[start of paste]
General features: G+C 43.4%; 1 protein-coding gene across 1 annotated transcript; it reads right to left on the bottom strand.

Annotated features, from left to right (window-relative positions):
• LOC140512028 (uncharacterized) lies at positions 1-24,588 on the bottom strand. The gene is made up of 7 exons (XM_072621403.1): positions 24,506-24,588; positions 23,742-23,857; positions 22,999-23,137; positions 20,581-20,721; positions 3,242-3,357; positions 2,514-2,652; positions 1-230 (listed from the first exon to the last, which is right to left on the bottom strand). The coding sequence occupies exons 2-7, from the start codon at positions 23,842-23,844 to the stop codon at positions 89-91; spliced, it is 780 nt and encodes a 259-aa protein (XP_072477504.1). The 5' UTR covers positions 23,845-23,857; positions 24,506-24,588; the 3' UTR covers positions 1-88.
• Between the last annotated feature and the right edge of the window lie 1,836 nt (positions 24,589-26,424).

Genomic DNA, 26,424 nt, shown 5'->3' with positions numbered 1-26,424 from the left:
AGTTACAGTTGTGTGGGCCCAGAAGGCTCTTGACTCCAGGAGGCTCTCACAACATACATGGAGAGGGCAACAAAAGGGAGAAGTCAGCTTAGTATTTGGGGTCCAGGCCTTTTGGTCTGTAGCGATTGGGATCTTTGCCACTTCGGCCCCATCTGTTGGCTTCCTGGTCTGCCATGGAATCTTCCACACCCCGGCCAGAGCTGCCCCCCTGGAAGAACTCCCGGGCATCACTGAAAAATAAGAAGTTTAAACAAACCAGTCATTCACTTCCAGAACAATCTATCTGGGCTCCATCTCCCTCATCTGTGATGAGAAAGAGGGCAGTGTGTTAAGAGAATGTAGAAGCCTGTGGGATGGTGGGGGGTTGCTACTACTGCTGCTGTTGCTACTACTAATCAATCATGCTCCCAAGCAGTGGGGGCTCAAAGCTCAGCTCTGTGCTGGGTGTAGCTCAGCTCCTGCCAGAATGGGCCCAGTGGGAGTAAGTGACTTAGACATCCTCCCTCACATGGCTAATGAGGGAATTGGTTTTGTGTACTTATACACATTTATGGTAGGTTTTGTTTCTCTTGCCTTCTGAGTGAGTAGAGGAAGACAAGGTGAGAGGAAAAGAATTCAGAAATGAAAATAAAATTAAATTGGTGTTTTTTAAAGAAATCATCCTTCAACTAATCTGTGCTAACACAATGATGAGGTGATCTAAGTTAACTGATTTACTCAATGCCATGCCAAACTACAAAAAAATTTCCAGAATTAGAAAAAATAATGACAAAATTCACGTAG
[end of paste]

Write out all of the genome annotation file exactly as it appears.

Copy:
General features: G+C 43.4%; 1 protein-coding gene across 1 annotated transcript; it reads right to left on the bottom strand.

Annotated features, from left to right (window-relative positions):
• LOC140512028 (uncharacterized) lies at positions 1-24,588 on the bottom strand. The gene is made up of 7 exons (XM_072621403.1): positions 24,506-24,588; positions 23,742-23,857; positions 22,999-23,137; positions 20,581-20,721; positions 3,242-3,357; positions 2,514-2,652; positions 1-230 (listed from the first exon to the last, which is right to left on the bottom strand). The coding sequence occupies exons 2-7, from the start codon at positions 23,842-23,844 to the stop codon at positions 89-91; spliced, it is 780 nt and encodes a 259-aa protein (XP_072477504.1). The 5' UTR covers positions 23,845-23,857; positions 24,506-24,588; the 3' UTR covers positions 1-88.
• Between the last annotated feature and the right edge of the window lie 1,836 nt (positions 24,589-26,424).

Genomic DNA, 26,424 nt, shown 5'->3' with positions numbered 1-26,424 from the left:
AGTTACAGTTGTGTGGGCCCAGAAGGCTCTTGACTCCAGGAGGCTCTCACAACATACATGGAGAGGGCAACAAAAGGGAGAAGTCAGCTTAGTATTTGGGGTCCAGGCCTTTTGGTCTGTAGCGATTGGGATCTTTGCCACTTCGGCCCCATCTGTTGGCTTCCTGGTCTGCCATGGAATCTTCCACACCCCGGCCAGAGCTGCCCCCCTGGAAGAACTCCCGGGCATCACTGAAAAATAAGAAGTTTAAACAAACCAGTCATTCACTTCCAGAACAATCTATCTGGGCTCCATCTCCCTCATCTGTGATGAGAAAGAGGGCAGTGTGTTAAGAGAATGTAGAAGCCTGTGGGATGGTGGGGGGTTGCTACTACTGCTGCTGTTGCTACTACTAATCAATCATGCTCCCAAGCAGTGGGGGCTCAAAGCTCAGCTCTGTGCTGGGTGTAGCTCAGCTCCTGCCAGAATGGGCCCAGTGGGAGTAAGTGACTTAGACATCCTCCCTCACATGGCTAATGAGGGAATTGGTTTTGTGTACTTATACACATTTATGGTAGGTTTTGTTTCTCTTGCCTTCTGAGTGAGTAGAGGAAGACAAGGTGAGAGGAAAAGAATTCAGAAATGAAAATAAAATTAAATTGGTGTTTTTTAAAGAAATCATCCTTCAACTAATCTGTGCTAACACAATGATGAGGTGATCTAAGTTAACTGATTTACTCAATGCCATGCCAAACTACAAAAAAATTTCCAGAATTAGAAAAAATAATGACAAAATTCACGTAG